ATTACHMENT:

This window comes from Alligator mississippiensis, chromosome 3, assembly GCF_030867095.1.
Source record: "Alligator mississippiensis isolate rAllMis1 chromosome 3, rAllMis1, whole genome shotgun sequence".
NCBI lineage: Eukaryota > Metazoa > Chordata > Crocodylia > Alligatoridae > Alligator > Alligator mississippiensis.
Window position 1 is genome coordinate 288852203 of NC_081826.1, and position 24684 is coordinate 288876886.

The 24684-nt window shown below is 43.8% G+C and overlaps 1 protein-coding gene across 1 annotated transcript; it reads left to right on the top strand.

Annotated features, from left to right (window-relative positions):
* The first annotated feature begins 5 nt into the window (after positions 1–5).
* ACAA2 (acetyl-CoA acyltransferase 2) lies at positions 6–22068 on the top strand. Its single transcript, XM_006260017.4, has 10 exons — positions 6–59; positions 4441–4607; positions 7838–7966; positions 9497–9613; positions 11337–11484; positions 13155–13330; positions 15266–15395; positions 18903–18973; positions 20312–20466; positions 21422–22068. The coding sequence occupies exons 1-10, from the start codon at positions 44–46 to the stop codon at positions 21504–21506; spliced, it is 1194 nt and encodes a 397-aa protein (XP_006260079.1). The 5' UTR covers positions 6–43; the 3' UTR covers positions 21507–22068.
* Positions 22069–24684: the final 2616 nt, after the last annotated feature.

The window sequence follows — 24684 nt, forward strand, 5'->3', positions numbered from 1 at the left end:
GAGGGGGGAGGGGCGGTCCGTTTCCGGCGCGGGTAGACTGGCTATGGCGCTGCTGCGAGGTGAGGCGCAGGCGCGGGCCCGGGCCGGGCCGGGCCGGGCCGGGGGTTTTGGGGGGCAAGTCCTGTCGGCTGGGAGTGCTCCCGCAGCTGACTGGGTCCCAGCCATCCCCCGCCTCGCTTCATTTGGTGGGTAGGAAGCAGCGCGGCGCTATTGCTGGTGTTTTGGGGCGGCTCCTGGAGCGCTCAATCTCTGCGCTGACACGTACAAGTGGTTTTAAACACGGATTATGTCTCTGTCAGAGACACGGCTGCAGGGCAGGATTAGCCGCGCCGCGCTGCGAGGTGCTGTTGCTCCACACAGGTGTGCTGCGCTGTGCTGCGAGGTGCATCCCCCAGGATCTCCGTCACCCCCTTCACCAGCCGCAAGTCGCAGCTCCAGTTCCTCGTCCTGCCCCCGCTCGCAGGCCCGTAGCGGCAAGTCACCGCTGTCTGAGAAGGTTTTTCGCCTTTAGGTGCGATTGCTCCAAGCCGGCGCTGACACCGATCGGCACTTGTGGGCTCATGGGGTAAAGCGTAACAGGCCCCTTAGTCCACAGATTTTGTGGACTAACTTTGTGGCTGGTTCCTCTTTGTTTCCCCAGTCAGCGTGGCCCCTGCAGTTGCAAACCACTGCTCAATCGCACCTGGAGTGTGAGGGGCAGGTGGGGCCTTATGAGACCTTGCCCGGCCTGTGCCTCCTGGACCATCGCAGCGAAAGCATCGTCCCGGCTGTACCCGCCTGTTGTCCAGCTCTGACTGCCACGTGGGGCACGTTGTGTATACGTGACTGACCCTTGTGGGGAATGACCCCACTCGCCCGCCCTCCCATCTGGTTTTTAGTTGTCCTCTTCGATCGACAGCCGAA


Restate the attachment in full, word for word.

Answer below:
This window comes from Alligator mississippiensis, chromosome 3, assembly GCF_030867095.1.
Source record: "Alligator mississippiensis isolate rAllMis1 chromosome 3, rAllMis1, whole genome shotgun sequence".
NCBI lineage: Eukaryota > Metazoa > Chordata > Crocodylia > Alligatoridae > Alligator > Alligator mississippiensis.
Window position 1 is genome coordinate 288852203 of NC_081826.1, and position 24684 is coordinate 288876886.

The 24684-nt window shown below is 43.8% G+C and overlaps 1 protein-coding gene across 1 annotated transcript; it reads left to right on the top strand.

Annotated features, from left to right (window-relative positions):
* The first annotated feature begins 5 nt into the window (after positions 1–5).
* ACAA2 (acetyl-CoA acyltransferase 2) lies at positions 6–22068 on the top strand. Its single transcript, XM_006260017.4, has 10 exons — positions 6–59; positions 4441–4607; positions 7838–7966; positions 9497–9613; positions 11337–11484; positions 13155–13330; positions 15266–15395; positions 18903–18973; positions 20312–20466; positions 21422–22068. The coding sequence occupies exons 1-10, from the start codon at positions 44–46 to the stop codon at positions 21504–21506; spliced, it is 1194 nt and encodes a 397-aa protein (XP_006260079.1). The 5' UTR covers positions 6–43; the 3' UTR covers positions 21507–22068.
* Positions 22069–24684: the final 2616 nt, after the last annotated feature.

The window sequence follows — 24684 nt, forward strand, 5'->3', positions numbered from 1 at the left end:
GAGGGGGGAGGGGCGGTCCGTTTCCGGCGCGGGTAGACTGGCTATGGCGCTGCTGCGAGGTGAGGCGCAGGCGCGGGCCCGGGCCGGGCCGGGCCGGGCCGGGGGTTTTGGGGGGCAAGTCCTGTCGGCTGGGAGTGCTCCCGCAGCTGACTGGGTCCCAGCCATCCCCCGCCTCGCTTCATTTGGTGGGTAGGAAGCAGCGCGGCGCTATTGCTGGTGTTTTGGGGCGGCTCCTGGAGCGCTCAATCTCTGCGCTGACACGTACAAGTGGTTTTAAACACGGATTATGTCTCTGTCAGAGACACGGCTGCAGGGCAGGATTAGCCGCGCCGCGCTGCGAGGTGCTGTTGCTCCACACAGGTGTGCTGCGCTGTGCTGCGAGGTGCATCCCCCAGGATCTCCGTCACCCCCTTCACCAGCCGCAAGTCGCAGCTCCAGTTCCTCGTCCTGCCCCCGCTCGCAGGCCCGTAGCGGCAAGTCACCGCTGTCTGAGAAGGTTTTTCGCCTTTAGGTGCGATTGCTCCAAGCCGGCGCTGACACCGATCGGCACTTGTGGGCTCATGGGGTAAAGCGTAACAGGCCCCTTAGTCCACAGATTTTGTGGACTAACTTTGTGGCTGGTTCCTCTTTGTTTCCCCAGTCAGCGTGGCCCCTGCAGTTGCAAACCACTGCTCAATCGCACCTGGAGTGTGAGGGGCAGGTGGGGCCTTATGAGACCTTGCCCGGCCTGTGCCTCCTGGACCATCGCAGCGAAAGCATCGTCCCGGCTGTACCCGCCTGTTGTCCAGCTCTGACTGCCACGTGGGGCACGTTGTGTATACGTGACTGACCCTTGTGGGGAATGACCCCACTCGCCCGCCCTCCCATCTGGTTTTTAGTTGTCCTCTTCGATCGACAGCCGAA